Carol Vorderman with sisters Francesca and Olivia Lee
RESULTS from PISAs 2012 gender equality report confirm that there is no innate reason why girls should not be able to do as well as boys in mathematics and yet, in the majority of countries, “high-peforming girls do worse in maths compared to boys”.
It is thought that one of the reasons why boys and girls may develop different levels of mathematics skill is because they are “offered, or take advantage of, different opportunities to learn mathematics in and outside of school”. But why is this?
One reason seems to be because of the relationship between children and their parents. Another academic study2, conducted in 2004, found that the opportunities parents create for their children to engage in mathematics and science activities at home were more likely to be for their sons than their daughters (regardless of the child’s school age).
So what can parents do to help bridge this gender gap and get more kids excited about learning maths, regardless of whether they are boys or girls? I believe that support, with a good dose of nagging, is the perfect combination for success.
Crucially, you have to adapt to your child’s needs. I had to use a very different approach with each of my children. Katie, for example, would be quite content sitting at the table to do her homework. However, my son Cameron, who has dyslexia, just wasn’t like that. I had to intervene. It was a different tactic, but with a lot of encouragement he did well too.
Overcoming your own demons as a parent is important. More than with any other subject, children can be adamant that they don’t like maths and we all make the mistake of saying maths is ‘boring’ or ‘too hard’. This negative attitude from parents is a major barrier to children improving in this subject. Whatever their level, children need continued support and praise. If parents are positive and supportive, their children will come on in leaps and bounds.
Even children who have consistently struggled with numbers in school can learn to love maths if they are reassured by their parents. Children need to see progress to stay engaged, so daily practice is the key for boosting learning, and also for gaining that all important confidence.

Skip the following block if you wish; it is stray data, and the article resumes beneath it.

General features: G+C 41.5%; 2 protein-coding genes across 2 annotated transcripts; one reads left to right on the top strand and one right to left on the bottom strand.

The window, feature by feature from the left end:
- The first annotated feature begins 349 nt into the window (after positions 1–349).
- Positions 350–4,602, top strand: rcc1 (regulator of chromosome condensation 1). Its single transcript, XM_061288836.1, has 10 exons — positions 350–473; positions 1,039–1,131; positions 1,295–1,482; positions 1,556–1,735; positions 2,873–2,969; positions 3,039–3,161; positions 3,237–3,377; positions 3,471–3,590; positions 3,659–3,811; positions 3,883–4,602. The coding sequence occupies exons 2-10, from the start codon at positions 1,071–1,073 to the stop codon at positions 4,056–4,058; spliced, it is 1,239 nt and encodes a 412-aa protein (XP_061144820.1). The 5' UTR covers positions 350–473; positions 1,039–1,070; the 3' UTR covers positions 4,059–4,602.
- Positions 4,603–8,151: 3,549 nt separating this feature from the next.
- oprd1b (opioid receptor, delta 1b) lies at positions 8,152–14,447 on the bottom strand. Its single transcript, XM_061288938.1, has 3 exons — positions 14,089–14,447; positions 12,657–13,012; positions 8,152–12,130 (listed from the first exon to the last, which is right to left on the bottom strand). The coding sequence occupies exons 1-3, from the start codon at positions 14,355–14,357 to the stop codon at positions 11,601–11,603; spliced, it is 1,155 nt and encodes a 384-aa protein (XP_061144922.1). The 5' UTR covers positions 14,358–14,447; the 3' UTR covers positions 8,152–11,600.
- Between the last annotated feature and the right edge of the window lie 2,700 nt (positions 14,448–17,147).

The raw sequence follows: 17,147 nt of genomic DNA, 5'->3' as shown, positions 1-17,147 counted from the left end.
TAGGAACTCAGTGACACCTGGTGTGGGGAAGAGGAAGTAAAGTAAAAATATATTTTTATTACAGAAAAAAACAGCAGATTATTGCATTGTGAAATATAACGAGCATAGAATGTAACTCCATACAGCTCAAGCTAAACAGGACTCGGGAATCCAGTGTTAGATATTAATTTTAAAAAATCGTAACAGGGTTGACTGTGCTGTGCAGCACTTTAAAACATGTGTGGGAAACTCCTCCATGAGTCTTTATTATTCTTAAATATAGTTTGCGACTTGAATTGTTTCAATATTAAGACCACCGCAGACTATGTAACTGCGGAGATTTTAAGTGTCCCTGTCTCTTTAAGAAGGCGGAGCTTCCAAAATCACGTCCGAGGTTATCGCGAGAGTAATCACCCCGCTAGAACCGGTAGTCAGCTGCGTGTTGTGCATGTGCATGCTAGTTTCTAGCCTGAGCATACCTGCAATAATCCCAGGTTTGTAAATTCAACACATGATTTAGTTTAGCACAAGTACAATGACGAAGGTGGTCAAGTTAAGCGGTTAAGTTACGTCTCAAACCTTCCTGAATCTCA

It’s also worth remembering that maths is a subject that ‘builds’, meaning that understanding in one concept is often essential to learning other concepts – this makes retention all the more vital. This is another reason why daily practice is so effective.
While it is challenging for time-poor parents to fit in additional schoolwork, a little practice every day (and it needn’t be too structured) is proven to make a big difference. Data from my own online maths homework site, TheMathsFactor.com, shows how children who completed an average of five or more sessions a week saw their ‘maths age’ advance by a staggering 25 months in one year on average.
It’s quite common for parents to point out letters and words in day-to-day life, and it’s quite normal to expect a child to read every day. Yet this is not always the case with maths. There’s no reason why numbers can’t be treated in the same way as letters, with parents pointing out numerical patterns when they are out and about as they already do with words. With older children, a simple number square is a good place to start, writing 1 to 10 across and 1 to 10 down and getting the child to colour in all of the threes. This also works well for learning the times tables.
Making maths a game is great too; children love competition, especially if they think they can beat mum and dad! When you’re bringing up kids, you have to be part of it, because whether we like it or not, children learn from parents. But wonderfully, parents can learn from children too.
We are so lucky in the UK to be born in a country with such a fantastic education system. No child should be frightened of maths - and there isn’t any reason why they should struggle anymore either.
Here are my top tips to help you practise maths with your child every day:
- For younger children, ask them to count out their own pocket money – make them work for it!
- Get your children ‘number spotting’. You can find numbers almost anywhere, on buses, signs and even on the TV remote control!
- Use the great outdoors to make numbers exciting. Count the flowers in the garden, or use chalk for some fun sums on the garden path or patio.
- Instead of just licking the bowl, get kids to help you measure out ingredients when you’re in the kitchen. And older children should be able to help you scale up or scale down ingredients too.
- For older children, get them to help you calculate the ‘best buy’ as you go around the supermarket.
Carol Vorderman is renowned for her skills in mathematics, having co-hosted Countdown for more than 26 years. As founder of TheMathsFactor.com, an online maths tuition site for 4-11 year-olds, she is passionate about getting more children doing maths. For more information go to www.themathsfactor.com